How to make internal threaded holes m3

I wish to make internal threaded holes in my project for m3 screws
Can someone please help me convert the m3 dimensions to whorl compatible dimensions?

Whorl Dialog

m3 iso metric coarse threads

I plan to leave project without fill-in so making solid and then tapping threads is not an option

Based on the table you provided, the first five fields would be 1.3375, 1.3375, 0.5, 0, 0. It shows dimensions for external threads but by referring to tapping the holes you seem to imply you are interested in internal threads. The radius values will be larger than those given. That table doesn’t give you the information for the last three data fields but those numbers are calculated off the thread pitch and diameter. You can find that information if you search for metric screw thread dimensions. Start here.

You should be planning to model this in meters, not millimeters. For 3D printing, you can create the whole model in meters. When you import the STL (which is unitless) into the slicer software, tell the slicer that the units are millimeters.

By the way, please update your profile with the correct SketchUp version. It currently shows you are using the 2015 free web version which doesn’t exist.


thank you for the dimensions
unfortunately the extension whorl is not cooperating

I have created a new project with meters as you have recommended this did not resolve the issue because whorl does not output anything. If i retry the input values they are all zeros

Meanwhile i tried the Bolt Thread Settings generator tool on, however this preferred inches therefore i had to change the template from meters to inches but that also did not resolve the issue

I do not understand

I don’t understand what you mean by this sentence. Are you intending to 3D print this project?

If so, unless your printer has exceptionally fine resolution, you wont get usable threads in the print.

However, if the material is plastic (e.g., ABS or PLA), you could probably just screw a metal M3 bolt or machine screw into a plain cylindrical printed hole 2.5 to 2.7 mm diameter and it will force its own thread.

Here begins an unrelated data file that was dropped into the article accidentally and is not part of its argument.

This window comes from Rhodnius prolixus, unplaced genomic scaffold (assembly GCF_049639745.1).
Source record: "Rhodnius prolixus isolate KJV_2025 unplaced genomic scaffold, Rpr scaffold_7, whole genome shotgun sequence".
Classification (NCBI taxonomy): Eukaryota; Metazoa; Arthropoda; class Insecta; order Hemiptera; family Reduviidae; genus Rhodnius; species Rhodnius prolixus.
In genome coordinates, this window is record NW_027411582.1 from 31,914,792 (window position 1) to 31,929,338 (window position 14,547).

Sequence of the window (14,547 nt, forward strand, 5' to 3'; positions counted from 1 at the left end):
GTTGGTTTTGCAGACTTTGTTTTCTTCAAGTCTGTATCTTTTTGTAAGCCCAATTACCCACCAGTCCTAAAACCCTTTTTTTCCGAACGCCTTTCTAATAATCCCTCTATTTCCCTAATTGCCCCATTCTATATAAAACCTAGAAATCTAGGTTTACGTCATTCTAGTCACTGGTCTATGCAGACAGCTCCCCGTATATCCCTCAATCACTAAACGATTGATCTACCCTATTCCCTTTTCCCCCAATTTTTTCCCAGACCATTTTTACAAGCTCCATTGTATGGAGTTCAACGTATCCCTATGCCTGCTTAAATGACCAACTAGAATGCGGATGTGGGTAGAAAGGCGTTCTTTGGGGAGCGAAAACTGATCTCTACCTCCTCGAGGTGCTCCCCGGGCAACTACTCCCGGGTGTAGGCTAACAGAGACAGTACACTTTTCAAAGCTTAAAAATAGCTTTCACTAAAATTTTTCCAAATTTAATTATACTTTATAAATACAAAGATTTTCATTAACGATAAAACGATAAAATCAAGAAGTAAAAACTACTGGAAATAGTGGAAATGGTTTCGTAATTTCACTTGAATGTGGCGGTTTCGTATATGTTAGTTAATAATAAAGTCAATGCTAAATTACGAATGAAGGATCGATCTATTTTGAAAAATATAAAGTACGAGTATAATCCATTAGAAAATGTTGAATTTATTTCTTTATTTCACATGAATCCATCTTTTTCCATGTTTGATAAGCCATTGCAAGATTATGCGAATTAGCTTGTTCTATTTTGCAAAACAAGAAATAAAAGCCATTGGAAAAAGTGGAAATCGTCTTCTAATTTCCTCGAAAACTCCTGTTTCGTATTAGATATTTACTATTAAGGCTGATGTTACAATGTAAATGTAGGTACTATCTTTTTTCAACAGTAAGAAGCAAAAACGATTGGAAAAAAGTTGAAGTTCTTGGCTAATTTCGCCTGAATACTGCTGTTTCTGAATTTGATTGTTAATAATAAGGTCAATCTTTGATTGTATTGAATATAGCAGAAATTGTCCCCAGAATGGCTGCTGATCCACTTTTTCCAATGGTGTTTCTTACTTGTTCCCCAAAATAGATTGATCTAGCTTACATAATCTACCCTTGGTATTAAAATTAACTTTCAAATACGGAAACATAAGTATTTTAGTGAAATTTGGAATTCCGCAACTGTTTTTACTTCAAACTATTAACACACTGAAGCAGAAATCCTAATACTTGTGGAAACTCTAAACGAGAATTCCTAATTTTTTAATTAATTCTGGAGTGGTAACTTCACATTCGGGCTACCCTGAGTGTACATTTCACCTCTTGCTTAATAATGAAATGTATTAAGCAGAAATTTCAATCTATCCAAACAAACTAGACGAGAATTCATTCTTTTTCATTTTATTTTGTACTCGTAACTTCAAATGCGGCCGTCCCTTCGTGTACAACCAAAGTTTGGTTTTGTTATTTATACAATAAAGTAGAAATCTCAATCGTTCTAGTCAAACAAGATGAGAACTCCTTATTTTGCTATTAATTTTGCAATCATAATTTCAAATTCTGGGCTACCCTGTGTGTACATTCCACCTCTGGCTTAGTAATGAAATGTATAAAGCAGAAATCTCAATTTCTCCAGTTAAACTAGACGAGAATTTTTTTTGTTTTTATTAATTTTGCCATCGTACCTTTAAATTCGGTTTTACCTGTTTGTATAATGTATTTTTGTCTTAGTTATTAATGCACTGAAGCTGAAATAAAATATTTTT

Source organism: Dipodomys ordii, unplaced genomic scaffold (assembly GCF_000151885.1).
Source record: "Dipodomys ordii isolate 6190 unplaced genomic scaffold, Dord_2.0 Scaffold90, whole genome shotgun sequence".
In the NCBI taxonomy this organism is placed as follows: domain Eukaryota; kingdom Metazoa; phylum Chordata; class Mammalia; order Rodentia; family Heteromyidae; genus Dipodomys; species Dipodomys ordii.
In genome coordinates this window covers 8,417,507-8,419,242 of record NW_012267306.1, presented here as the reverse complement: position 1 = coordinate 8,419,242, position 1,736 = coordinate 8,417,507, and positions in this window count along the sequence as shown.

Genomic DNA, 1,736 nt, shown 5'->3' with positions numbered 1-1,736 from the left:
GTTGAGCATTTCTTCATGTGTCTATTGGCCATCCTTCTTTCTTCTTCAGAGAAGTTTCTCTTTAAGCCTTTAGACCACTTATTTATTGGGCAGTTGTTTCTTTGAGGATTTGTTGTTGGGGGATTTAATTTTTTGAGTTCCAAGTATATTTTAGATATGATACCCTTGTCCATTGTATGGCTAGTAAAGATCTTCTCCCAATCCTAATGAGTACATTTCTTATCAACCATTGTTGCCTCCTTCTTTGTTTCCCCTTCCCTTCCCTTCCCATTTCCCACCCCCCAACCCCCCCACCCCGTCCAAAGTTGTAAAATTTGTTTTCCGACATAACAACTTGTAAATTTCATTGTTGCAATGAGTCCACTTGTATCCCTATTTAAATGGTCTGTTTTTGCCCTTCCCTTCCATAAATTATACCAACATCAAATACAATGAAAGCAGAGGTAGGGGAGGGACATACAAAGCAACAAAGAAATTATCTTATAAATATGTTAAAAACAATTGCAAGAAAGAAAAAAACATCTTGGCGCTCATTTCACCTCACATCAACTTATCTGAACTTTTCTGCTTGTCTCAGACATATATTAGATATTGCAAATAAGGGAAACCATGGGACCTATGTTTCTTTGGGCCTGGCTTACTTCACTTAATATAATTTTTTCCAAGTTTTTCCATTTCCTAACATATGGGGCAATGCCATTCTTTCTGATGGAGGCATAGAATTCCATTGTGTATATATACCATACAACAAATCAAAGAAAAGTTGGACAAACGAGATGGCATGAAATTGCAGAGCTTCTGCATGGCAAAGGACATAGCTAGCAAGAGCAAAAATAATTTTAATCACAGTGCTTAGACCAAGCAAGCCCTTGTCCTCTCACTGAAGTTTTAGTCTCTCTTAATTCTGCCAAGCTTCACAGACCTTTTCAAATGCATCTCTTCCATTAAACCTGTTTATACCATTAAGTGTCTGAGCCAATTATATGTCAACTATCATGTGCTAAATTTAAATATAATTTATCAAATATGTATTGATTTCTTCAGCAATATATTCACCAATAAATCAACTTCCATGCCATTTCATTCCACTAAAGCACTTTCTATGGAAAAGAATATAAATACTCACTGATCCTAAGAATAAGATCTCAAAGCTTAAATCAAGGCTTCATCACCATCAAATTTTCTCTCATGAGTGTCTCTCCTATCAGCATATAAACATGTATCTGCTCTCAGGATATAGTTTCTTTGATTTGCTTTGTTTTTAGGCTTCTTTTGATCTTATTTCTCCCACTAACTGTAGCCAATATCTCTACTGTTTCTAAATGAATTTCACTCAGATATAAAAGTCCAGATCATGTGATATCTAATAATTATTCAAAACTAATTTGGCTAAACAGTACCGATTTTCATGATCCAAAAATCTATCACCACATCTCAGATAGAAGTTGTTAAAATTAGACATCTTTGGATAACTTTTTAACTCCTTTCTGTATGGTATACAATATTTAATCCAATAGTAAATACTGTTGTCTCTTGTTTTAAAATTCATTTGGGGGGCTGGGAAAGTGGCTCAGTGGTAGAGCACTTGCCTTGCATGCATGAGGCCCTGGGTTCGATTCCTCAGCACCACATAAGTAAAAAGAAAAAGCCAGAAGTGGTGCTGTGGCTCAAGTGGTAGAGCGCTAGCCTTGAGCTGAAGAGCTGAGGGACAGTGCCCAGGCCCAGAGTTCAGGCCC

I have a better way to model accurate machine threads but I’m on the road right now. When I get home I will send them to you.

John has a point, though. It might be expecting a lot from the printer to print threads this small. Tapping will most likely give you better threads.

Despite the wonders of 3D printing, I believe that one should follow the same practice as foundry castings have always used: don’t expect the result to provide precise surfaces or holes, expect to mill, drill, and tap to get precision fits. There’s too much shrinkage, sag, etc. involved.


Guess this isn’t my day with sketchup extensions. Tried ‘EP Fasteners and Holes’ but does nothing after i select ‘metric’ and ‘threaded holes’ so i raised a ticket at Customer Support.

Customer Support doesn’t normally provide support for 3rd party extensions nor for SketchUp Make.

EP Fasteners works here when you click on a face. It does require that you are clicking on a face not a group or component, however.

My preference for machine threads is to use Curvemaker to draw an appropriate helix and Eneroth Upright Extruder to extrude a profile I’ve laid out to match the dimensions from the link I provided. (both from the Extension Warehouse)

Here are some examples.


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FWIW, I am working on a model for which I need some left-hand threaded acme rod. Here’s the basic process I used to create it. I prefer this method over using a screw extension because I can ensure the threads are modeled correctly.

For this model I need 1 inch diameter rod with 5 threads per inch. I set the units to decimal meters before I started.

Using the Helix tool in Curve Maker I drew a helix with the following parameters: Radius 0.5, From Turns 0.0, To Turns 7.0, Sides/Turn 48, Height/Turn 0.2. Then I drew the profile of the threads based on information from the Engineer’s Edge website. Once the profile is drawn, I explode the group containing the helix.

I selected the helix and the face of the profile and then run Eneroth Upright Extruder. Correct the face orientation as needed and erase the original helix.

Next I cut the threaded rod into a suitable unit. In this case I wanted an inch of rod so I put rectangles 1 meter apart and intersected them with the geometry.

After that I trimmed of the waste and cleaned up the geometry so that I would have a solid component when finished.

After that the geometry in the component is scaled down to 1 in. diameter. I can copy it as many times as I need to get whatever length I want. 1 in. increments are done by making a linear array with the Move tool. Other lengths can be created by trimming a section. To make a single solid of whatever length, Outer Shell can be used.

For internal threads I would use the appropriate dimensions for the profile.

Admittedly this requires a little more work than the various thread-drawing extensions but I think I get a better result. For me it’s worth the little extra effort. Once the process is sorted out, it doesn’t actually take very long to do.

For the internal threads I did the same sort of thing and created a solid threaded shape with the appropriate dimensions. I used Trim to cut the threads in the block but Intersect Faces would work just as well. I also created a shape to chamfer the edges of the holes so the lead in to the threads is better.